Health

Threat or Paranoia? 5 Coronavirus Myths and the Underlying Truth

Threat or Paranoia? 5 Coronavirus Myths and the Underlying Truth

Out of everything happening in our world at present, the Coronavirus (COVID-19) is one of the biggest concerns among people of all ages. It’s not just the talk of the town; it’s the talk of the world.

People are stocking up on water bottles and toilet paper in case they’re forced into quarantine. Schools, workplaces, and amusement parks are temporarily shutting down. The stock market is taking a drastic dip. Fewer people are traveling, even locally. Business is being affected. Community events are being canceled. Even the NBA season is paused until further notice.

Is all this panic and commotion worth it?

Before you decide if COVID-19 is a big threat or mostly media-produced paranoia, it’s important to consider the truth to the following misconceptions.

1. It’s the worst pandemic in history.

Comparing the death toll to other pandemics, the Coronavirus is significantly less severe. Some of the worst outbreaks included the flu pandemic of 1918 (20 to 50 million dead), the Asian Flu of 1956-8 (2 million dead), and the flu pandemic of 1889-90 (1 million dead). So far, reported deaths due to the Coronavirus is less than 10,000 since December 2019.

2. The mortality rate is high compared to other outbreaks.

The global mortality rate for Coronavirus is 3.4% (which mostly reflects the deaths in China), although it can vary based on population and location. Meanwhile, the flu pandemic of 1918 had a mortality rate of 10% to 20%, and the Ebola and AIDS/HIV mortality rate is up to 90%.

3. Most people who get the virus die.

With a 96.6% survival rate, the majority of individuals affected by COVID-19 only get mild symptoms and end up recovering.

The people with the virus who are at the highest risk of developing severe respiratory symptoms or even death are elderly individuals and those with chronic conditions such as respiratory diseases (e.g., COPD), cancer, or heart disease. Pregnant women and young children are also considered at-risk populations, although not as much as the latter groups.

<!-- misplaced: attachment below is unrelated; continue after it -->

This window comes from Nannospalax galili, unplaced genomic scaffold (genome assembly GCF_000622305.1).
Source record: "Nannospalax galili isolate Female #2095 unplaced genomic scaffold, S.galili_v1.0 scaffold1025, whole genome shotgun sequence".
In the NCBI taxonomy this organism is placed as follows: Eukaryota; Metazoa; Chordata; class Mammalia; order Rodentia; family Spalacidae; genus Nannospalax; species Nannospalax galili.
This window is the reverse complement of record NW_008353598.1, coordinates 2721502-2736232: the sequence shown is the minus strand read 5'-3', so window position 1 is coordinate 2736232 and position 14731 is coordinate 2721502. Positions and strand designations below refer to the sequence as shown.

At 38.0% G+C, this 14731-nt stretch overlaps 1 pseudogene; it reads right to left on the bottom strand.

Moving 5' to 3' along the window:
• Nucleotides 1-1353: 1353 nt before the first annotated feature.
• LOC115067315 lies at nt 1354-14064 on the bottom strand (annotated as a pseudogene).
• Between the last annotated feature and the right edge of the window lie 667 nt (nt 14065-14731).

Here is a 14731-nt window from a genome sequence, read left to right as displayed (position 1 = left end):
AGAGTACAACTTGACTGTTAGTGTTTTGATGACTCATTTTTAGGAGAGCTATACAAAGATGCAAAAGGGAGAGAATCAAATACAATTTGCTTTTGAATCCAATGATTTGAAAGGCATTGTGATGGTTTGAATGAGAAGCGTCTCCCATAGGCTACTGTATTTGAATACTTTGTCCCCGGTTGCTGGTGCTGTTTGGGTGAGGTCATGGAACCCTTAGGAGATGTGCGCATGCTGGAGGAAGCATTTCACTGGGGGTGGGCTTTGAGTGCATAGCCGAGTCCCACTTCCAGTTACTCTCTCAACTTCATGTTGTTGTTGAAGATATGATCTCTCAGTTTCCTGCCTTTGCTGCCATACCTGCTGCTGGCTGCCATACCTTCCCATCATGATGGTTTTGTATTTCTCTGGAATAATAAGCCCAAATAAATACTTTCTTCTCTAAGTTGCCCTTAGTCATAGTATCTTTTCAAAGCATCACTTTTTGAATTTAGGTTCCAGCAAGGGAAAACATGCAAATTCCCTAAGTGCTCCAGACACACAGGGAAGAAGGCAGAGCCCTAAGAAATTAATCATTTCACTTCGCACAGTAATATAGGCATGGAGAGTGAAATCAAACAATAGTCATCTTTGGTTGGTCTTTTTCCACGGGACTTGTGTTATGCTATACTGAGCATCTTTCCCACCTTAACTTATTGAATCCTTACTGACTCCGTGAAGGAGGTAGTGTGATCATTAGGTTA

4. There’s absolutely no way to avoid it.

At present, there’s no way we can eliminate the Coronavirus from affecting more people. However, there are ways we can reduce our chances of getting it.

Washing your hands; covering your sneezes and coughs; refraining from sharing utensils and dishware; and keeping your hands away from your hands, nose, and mouth are some ways to potentially prevent the virus. Those at greater risk of getting sick may also want to avoid large crowds and reduce overseas travel at this time.

5. It’s not going to end anytime soon.

According to experts in China, as the virus is hitting a peak at the epicenter, there are fewer new cases being reported in China. Over the next month or few, it’s expected the same to be true in other countries around the world.

Other researchers are unsure when the pandemic will die down. Then there are those who believe the Coronavirus will disseminate as the weather gets warmer. Either way, many researchers have high hopes that COVID-19 will die down before this summer.

Conclusion

Although several thousands of people have been affected by the Coronavirus and thousands of individuals have passed away, the virus may not be as much of a bad as people are making it out to be. However, this doesn’t mean it isn’t a serious worldwide event. Still, it’s critical to take extra precautions while the outbreak is still in session, especially for at-risk populations.

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